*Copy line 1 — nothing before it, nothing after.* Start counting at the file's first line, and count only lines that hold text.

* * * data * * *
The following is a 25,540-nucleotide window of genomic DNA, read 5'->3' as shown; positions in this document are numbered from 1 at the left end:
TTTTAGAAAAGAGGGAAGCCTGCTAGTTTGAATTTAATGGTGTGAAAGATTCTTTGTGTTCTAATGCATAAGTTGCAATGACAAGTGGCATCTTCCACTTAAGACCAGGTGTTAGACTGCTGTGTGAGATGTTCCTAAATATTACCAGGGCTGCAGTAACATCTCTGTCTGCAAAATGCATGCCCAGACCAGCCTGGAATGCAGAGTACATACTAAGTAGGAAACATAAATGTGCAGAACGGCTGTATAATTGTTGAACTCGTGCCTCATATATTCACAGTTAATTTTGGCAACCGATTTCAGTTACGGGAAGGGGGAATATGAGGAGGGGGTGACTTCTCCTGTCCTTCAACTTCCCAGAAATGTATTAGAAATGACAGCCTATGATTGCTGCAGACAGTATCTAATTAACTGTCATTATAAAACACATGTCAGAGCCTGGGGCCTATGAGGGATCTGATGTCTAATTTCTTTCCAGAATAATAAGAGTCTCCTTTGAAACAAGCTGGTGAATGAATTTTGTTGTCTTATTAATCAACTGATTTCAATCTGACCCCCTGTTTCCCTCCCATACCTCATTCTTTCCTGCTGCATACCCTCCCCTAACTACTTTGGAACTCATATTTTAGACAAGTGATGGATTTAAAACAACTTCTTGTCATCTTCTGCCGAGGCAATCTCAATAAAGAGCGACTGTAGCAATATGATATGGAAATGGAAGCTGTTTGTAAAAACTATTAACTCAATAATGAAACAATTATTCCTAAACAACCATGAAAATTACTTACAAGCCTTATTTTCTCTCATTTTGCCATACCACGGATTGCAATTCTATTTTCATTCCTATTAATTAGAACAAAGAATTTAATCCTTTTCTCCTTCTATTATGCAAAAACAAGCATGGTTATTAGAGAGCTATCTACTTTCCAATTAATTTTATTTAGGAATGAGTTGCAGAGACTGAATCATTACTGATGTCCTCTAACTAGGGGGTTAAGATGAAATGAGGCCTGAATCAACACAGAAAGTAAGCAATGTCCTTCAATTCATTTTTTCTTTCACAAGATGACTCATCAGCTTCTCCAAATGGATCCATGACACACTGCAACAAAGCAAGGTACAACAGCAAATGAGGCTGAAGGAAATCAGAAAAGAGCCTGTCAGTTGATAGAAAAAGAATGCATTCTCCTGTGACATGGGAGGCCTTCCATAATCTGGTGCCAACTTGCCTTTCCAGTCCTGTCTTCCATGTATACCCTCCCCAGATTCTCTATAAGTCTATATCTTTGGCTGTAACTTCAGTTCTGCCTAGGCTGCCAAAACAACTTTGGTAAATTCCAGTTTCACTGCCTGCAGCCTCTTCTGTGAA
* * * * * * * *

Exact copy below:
The following is a 25,540-nucleotide window of genomic DNA, read 5'->3' as shown; positions in this document are numbered from 1 at the left end: